# Use If-Then Logic to Complete a Two-Column Proof

When writing a two-column proof, you need to spell out every little step as if you had to make the logic clear to a computer. To do this, you can use if-then logic to move from the givens to the final conclusion.

The following example starts with ‘given’ information, and shows the first few lines of the proof.

And here’s the proof diagram.

Now check out the first few lines in the two-column proof.

Notice how the if-then sentence structure of each reason in the proof shows you how each statement “knocks over” another statement like a domino. Consider the reason “*if* two segments are perpendicular, *then* they form right angles.” The perpendicular domino (statement 1) knocks over the right-angle domino (statement 2).

Add the third line of the proof.

Reason 3 explains how the right-angle domino (statement 2) knocks over the congruent angle domino (statement 3). This process continues throughout the whole proof, but it’s not always as simple as 1 knocks over 2, 2 knocks over 3, 3 knocks over 4, and so on. Sometimes you need two statements to knock over another, and sometimes you skip statements; in another proof, for example, statement 3 might knock over statement 5. Focusing on the if-then logic of a proof helps you see how the whole proof fits together.

Make sure that the if-then structure of your reasons is correct:

- The idea or ideas in the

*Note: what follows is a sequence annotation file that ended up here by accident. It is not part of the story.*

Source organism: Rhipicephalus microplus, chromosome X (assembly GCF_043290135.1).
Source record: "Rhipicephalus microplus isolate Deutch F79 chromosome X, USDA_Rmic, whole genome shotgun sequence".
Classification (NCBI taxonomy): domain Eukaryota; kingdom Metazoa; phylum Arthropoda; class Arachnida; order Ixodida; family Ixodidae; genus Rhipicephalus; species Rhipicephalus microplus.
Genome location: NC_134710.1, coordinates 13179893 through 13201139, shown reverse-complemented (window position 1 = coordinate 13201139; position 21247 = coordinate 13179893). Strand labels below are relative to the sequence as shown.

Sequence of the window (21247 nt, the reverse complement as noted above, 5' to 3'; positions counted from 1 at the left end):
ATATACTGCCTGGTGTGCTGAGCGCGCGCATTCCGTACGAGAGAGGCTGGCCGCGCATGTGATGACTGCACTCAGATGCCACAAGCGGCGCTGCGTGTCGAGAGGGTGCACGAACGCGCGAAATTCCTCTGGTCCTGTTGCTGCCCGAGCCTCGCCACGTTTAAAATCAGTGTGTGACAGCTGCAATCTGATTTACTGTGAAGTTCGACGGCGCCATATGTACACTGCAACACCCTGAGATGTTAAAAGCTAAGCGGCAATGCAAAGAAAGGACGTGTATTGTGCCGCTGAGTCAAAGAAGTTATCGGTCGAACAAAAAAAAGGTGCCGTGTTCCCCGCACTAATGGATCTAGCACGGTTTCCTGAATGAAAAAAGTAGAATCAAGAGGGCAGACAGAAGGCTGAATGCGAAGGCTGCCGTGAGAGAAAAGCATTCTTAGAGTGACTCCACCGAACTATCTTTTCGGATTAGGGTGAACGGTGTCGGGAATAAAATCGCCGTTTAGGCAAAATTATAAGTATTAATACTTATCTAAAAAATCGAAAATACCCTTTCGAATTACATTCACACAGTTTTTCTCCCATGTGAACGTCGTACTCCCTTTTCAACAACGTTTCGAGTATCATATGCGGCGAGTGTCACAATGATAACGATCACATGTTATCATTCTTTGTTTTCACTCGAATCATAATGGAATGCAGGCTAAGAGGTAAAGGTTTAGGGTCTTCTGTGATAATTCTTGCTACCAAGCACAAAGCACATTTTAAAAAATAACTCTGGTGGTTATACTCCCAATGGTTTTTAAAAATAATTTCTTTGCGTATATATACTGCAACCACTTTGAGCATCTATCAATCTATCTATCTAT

*if*clause of a reason must appear in the statement column somewhere*above*the line of that reason. - The single idea in the
*then*clause of a reason must be the same idea that’s in the statement*directly across from*the reason.

Look back at the first two lines of the proof. Because statement 1 is the only statement above reason 2, it’s the only place you can look for the ideas that go in the *if* clause of reason 2. So if you begin this proof by putting the two pairs of perpendicular segments in statement 1, then you have to use that information in reason 2, which must therefore begin “if segments are perpendicular, then . . .”

Now say you didn’t know what to put in statement 2. The if-then structure of reason 2 helps you out. Because reason 2 begins “if two segments are perpendicular . . .” you’d ask yourself, “Well, what happens when two segments are perpendicular?” The answer, of course, is that right angles are formed. The right-angle idea must therefore go in the *then* clause of reason 2 and right across from it in statement 2.

Okay, now what? Well, think about reason 3. One way it could begin is with the right angles from statement 2. The *if* clause of reason 3 might be “if two angles are right angles …” Can you finish that? Of course: If two angles are right angles, then they’re congruent. So that’s it: You’ve got reason 3, and statement 3 must contain the idea from the *then* clause of reason 3, the congruence of right angles.